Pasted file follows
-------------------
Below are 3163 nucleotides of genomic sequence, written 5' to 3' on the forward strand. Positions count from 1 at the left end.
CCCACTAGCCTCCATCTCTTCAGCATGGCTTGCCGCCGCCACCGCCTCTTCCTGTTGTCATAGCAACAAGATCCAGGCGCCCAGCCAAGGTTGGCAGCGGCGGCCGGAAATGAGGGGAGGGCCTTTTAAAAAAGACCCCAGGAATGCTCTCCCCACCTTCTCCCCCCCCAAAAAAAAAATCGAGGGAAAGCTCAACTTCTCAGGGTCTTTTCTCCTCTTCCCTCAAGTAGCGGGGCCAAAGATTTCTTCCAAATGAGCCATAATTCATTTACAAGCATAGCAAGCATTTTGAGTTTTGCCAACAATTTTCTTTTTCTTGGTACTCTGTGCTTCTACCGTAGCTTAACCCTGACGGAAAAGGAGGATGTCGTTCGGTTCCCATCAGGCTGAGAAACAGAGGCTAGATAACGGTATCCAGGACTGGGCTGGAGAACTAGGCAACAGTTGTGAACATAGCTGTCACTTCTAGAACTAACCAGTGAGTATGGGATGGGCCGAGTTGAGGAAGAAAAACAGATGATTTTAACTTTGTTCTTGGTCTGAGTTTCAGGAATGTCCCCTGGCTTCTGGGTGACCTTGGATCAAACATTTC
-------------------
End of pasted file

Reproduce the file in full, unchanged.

Below are 3163 nucleotides of genomic sequence, written 5' to 3' on the forward strand. Positions count from 1 at the left end.
CCCACTAGCCTCCATCTCTTCAGCATGGCTTGCCGCCGCCACCGCCTCTTCCTGTTGTCATAGCAACAAGATCCAGGCGCCCAGCCAAGGTTGGCAGCGGCGGCCGGAAATGAGGGGAGGGCCTTTTAAAAAAGACCCCAGGAATGCTCTCCCCACCTTCTCCCCCCCCAAAAAAAAAATCGAGGGAAAGCTCAACTTCTCAGGGTCTTTTCTCCTCTTCCCTCAAGTAGCGGGGCCAAAGATTTCTTCCAAATGAGCCATAATTCATTTACAAGCATAGCAAGCATTTTGAGTTTTGCCAACAATTTTCTTTTTCTTGGTACTCTGTGCTTCTACCGTAGCTTAACCCTGACGGAAAAGGAGGATGTCGTTCGGTTCCCATCAGGCTGAGAAACAGAGGCTAGATAACGGTATCCAGGACTGGGCTGGAGAACTAGGCAACAGTTGTGAACATAGCTGTCACTTCTAGAACTAACCAGTGAGTATGGGATGGGCCGAGTTGAGGAAGAAAAACAGATGATTTTAACTTTGTTCTTGGTCTGAGTTTCAGGAATGTCCCCTGGCTTCTGGGTGACCTTGGATCAAACATTTC